Fall Arrest Systems

Fall Arrest Systems 2018-03-05T20:27:23+00:00

When working at elevated heights, proper fall arrest systems (also known as fall restraint equipment) should always be used. All components of fall restraint equipment should be inspected regularly. Depending on the job being performed, different fall restraint equipment should be used. Talk to your supervisor to find out what equipment best suits your safety needs.

What are the different kinds of fall protection?

  • Fall Arrest:
    Protects workers by stopping “arresting” them in mid-fall from a working surface (includes harness, anchorage support, lifeline, lanyard).
    While using fall protection gear in very important, so is frequent inspection of the equipment. Fall restraint systems are only effective if they are used properly, this includes proper maintenance.
  • Fall Prevention:
    Prevents workers from reaching the fall hazard by creating a barrier between the worker and the fall hazard (guardrails, safety nets).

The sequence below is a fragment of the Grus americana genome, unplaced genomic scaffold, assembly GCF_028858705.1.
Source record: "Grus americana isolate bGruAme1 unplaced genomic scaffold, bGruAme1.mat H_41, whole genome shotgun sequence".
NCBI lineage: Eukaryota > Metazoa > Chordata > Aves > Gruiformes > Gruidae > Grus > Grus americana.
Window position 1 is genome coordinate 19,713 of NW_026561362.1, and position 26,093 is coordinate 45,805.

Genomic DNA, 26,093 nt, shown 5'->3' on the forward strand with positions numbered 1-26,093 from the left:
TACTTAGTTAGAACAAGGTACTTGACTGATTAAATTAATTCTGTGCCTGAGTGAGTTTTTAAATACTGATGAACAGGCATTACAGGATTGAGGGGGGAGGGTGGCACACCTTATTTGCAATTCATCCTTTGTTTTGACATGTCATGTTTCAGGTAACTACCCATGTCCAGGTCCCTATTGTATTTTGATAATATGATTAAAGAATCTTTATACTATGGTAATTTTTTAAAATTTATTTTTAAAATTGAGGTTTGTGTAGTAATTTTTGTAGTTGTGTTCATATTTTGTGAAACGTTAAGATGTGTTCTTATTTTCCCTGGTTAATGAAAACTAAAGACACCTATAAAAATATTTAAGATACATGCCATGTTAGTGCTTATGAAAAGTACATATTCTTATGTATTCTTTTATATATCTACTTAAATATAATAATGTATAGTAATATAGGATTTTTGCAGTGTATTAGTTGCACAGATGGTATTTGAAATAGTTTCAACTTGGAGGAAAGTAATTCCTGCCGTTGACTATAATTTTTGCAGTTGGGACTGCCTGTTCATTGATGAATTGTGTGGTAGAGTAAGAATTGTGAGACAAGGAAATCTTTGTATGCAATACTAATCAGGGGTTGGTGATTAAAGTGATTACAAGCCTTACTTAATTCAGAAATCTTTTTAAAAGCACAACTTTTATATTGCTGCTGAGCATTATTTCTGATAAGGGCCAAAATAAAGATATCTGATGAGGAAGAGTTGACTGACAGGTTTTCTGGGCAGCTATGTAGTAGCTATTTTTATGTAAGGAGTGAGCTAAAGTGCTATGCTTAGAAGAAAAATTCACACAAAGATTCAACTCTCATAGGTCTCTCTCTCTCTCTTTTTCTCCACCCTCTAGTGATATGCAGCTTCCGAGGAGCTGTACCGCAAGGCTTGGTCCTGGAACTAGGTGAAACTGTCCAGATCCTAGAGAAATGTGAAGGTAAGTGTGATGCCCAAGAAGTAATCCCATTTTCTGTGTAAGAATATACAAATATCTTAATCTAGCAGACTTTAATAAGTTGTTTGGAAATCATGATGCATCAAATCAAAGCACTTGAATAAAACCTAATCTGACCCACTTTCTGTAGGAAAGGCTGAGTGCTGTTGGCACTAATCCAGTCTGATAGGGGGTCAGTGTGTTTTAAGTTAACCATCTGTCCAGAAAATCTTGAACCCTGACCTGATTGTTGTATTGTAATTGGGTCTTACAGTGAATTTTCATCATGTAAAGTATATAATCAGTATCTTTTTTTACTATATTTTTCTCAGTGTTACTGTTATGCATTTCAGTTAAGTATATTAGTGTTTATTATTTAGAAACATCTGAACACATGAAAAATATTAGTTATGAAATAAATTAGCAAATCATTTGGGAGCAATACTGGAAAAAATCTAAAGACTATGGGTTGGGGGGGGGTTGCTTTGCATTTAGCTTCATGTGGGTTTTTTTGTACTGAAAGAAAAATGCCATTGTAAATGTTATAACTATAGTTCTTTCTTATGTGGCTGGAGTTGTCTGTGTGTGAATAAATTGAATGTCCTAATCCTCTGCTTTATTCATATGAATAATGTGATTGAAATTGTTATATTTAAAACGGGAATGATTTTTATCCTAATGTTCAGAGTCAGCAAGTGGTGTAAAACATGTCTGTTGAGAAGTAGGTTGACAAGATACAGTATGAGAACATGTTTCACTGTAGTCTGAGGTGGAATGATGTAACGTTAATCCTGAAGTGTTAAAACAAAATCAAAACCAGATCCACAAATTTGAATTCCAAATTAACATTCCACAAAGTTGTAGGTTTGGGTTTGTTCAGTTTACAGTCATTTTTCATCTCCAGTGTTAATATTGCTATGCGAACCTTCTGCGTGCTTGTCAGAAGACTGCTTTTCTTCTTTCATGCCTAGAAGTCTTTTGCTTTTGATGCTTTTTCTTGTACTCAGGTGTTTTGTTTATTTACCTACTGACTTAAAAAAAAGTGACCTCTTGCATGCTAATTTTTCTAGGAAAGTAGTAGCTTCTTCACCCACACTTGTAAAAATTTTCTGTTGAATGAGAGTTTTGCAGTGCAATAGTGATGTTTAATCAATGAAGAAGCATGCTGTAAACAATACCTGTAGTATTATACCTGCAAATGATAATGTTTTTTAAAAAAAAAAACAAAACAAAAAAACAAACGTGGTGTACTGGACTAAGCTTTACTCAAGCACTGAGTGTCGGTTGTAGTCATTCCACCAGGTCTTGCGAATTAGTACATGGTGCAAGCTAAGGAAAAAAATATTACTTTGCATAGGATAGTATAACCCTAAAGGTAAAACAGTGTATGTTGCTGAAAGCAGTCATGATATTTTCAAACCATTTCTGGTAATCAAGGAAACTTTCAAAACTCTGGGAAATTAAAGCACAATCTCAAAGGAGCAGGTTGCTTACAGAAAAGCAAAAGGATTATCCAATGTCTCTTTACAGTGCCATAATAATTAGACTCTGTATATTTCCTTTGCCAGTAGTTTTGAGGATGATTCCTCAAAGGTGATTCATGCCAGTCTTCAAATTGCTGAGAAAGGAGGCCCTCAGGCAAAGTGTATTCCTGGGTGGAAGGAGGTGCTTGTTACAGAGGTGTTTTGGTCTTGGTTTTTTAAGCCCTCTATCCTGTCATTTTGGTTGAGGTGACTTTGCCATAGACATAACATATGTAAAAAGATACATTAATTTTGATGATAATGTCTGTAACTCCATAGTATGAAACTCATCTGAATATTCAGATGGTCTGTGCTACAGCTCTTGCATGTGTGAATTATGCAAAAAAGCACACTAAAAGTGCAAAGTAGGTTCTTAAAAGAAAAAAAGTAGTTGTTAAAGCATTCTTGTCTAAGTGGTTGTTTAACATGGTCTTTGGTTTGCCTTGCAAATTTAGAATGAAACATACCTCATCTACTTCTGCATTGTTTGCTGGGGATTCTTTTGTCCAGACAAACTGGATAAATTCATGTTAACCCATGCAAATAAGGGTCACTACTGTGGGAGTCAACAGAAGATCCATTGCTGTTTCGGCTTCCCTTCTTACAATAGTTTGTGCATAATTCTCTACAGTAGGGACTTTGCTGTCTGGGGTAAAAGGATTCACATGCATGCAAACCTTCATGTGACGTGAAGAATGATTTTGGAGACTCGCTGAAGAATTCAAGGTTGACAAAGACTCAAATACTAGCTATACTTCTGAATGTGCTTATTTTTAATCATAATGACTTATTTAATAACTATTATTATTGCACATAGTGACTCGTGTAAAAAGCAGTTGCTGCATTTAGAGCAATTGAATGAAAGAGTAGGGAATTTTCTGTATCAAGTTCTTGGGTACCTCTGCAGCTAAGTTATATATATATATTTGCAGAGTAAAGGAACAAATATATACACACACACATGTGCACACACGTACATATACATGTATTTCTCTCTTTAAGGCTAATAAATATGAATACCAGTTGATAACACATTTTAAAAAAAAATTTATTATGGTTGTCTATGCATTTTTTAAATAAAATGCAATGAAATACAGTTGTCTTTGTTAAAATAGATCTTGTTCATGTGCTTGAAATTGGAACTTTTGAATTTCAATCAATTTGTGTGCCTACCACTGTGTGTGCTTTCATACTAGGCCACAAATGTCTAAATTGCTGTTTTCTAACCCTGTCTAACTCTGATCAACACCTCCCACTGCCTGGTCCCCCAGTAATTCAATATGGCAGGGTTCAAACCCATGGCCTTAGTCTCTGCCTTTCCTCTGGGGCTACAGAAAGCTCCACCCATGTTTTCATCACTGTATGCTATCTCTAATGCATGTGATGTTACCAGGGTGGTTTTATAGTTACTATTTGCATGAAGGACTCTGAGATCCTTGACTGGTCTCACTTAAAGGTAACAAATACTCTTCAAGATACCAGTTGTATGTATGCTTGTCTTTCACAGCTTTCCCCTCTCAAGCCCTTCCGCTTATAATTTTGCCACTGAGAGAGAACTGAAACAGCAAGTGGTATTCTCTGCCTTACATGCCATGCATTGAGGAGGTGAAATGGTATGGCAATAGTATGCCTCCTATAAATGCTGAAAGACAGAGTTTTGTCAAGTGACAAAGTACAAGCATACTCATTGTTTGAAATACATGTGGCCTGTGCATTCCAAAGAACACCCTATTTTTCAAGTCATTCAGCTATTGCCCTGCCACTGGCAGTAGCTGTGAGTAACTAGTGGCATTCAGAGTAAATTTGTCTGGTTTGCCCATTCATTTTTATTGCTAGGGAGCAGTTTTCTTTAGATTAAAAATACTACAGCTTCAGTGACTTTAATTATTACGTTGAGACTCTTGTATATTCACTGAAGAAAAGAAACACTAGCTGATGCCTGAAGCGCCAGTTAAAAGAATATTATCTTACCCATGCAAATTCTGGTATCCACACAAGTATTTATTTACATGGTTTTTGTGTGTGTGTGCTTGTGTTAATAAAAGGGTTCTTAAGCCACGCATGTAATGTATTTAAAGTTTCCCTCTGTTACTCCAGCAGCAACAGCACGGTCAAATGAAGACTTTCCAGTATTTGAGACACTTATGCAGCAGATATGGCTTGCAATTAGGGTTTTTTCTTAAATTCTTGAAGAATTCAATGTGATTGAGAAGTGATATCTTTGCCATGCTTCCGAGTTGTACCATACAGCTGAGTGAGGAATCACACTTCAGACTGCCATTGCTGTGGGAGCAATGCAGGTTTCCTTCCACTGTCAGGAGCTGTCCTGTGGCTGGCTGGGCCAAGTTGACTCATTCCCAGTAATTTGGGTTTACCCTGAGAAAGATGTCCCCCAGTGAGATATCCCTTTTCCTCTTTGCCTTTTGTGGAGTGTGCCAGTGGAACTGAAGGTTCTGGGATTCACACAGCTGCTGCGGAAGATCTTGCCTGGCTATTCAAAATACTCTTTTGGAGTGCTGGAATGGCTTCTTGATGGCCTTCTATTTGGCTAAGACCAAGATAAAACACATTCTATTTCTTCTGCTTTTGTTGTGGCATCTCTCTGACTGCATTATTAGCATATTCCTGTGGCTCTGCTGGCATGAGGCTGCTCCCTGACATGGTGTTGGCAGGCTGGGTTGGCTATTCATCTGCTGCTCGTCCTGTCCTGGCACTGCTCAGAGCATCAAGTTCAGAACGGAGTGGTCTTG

• Travel-Restraint:
    Prevents workers from getting too close to a fall hazard by use of a tie-off system (harness, lanyard tied off at a set length from a weighted tie-off point).

How do I inspect my fall prevention equipment?

Harness:

  • Make sure hardware and straps are intact and not worn, with no twists or tears in the fabric
  • Ensure all moving parts are moving freely
  • Check webbing to make sure it’s free of burns, cuts, loose or broken stitching, frayed material, and signs of heat or chemical damage

Lanyard with shock absorber:

  • Inspect entire rope length, ensure there’s no worn, broken or cut fibres
  • Make sure the lanyard attaches securely to the D-ring on the harness
  • Check hardware for rust, cracks or damage
  • Check shock-absorbing lanyards regularly. Look for any significant tears, wears or burns – discard any lanyards that show damage

Lifeline:

  • Test retractable lifelines for smooth and proper retraction operation
  • Inspect lifeline fibres and look for wears, tears, cuts or burns
  • Select lifelines at least 16mm in diameter made of strong materials (polypropylene or other strong materials are recommended over nylon, which stretches more)
  • Check for deterioration caused by prolonged sun or chemical exposure

Ensure all other fall protection equipment (including D-rings, buckles, snaphooks, webbing, anchorage, rope grabs and shock absorbers), are also regularly inspected for wear, tear and cracks. Replace any parts that show signs of damage.